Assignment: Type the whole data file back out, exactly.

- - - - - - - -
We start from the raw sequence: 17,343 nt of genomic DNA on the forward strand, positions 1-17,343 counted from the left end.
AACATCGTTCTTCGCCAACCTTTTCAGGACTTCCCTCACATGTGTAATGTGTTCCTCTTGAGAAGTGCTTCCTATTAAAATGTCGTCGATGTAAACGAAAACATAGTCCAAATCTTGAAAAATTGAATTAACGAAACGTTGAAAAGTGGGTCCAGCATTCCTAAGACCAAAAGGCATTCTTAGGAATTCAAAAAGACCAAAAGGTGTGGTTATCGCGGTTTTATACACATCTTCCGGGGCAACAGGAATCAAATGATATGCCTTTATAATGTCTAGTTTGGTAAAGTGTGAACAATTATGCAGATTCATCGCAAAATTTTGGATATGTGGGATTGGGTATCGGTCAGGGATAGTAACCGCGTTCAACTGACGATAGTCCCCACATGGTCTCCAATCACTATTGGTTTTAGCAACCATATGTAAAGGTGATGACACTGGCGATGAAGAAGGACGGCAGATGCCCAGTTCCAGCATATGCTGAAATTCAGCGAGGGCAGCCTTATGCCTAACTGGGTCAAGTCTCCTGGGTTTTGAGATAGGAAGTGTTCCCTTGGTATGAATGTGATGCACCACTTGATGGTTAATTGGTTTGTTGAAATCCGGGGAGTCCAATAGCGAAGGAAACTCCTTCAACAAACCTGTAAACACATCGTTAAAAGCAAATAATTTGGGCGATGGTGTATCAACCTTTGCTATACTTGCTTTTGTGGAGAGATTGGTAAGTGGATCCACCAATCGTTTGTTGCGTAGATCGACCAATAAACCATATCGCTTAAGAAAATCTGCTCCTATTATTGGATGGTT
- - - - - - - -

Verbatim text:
We start from the raw sequence: 17,343 nt of genomic DNA on the forward strand, positions 1-17,343 counted from the left end.
AACATCGTTCTTCGCCAACCTTTTCAGGACTTCCCTCACATGTGTAATGTGTTCCTCTTGAGAAGTGCTTCCTATTAAAATGTCGTCGATGTAAACGAAAACATAGTCCAAATCTTGAAAAATTGAATTAACGAAACGTTGAAAAGTGGGTCCAGCATTCCTAAGACCAAAAGGCATTCTTAGGAATTCAAAAAGACCAAAAGGTGTGGTTATCGCGGTTTTATACACATCTTCCGGGGCAACAGGAATCAAATGATATGCCTTTATAATGTCTAGTTTGGTAAAGTGTGAACAATTATGCAGATTCATCGCAAAATTTTGGATATGTGGGATTGGGTATCGGTCAGGGATAGTAACCGCGTTCAACTGACGATAGTCCCCACATGGTCTCCAATCACTATTGGTTTTAGCAACCATATGTAAAGGTGATGACACTGGCGATGAAGAAGGACGGCAGATGCCCAGTTCCAGCATATGCTGAAATTCAGCGAGGGCAGCCTTATGCCTAACTGGGTCAAGTCTCCTGGGTTTTGAGATAGGAAGTGTTCCCTTGGTATGAATGTGATGCACCACTTGATGGTTAATTGGTTTGTTGAAATCCGGGGAGTCCAATAGCGAAGGAAACTCCTTCAACAAACCTGTAAACACATCGTTAAAAGCAAATAATTTGGGCGATGGTGTATCAACCTTTGCTATACTTGCTTTTGTGGAGAGATTGGTAAGTGGATCCACCAATCGTTTGTTGCGTAGATCGACCAATAAACCATATCGCTTAAGAAAATCTGCTCCTATTATTGGATGGTT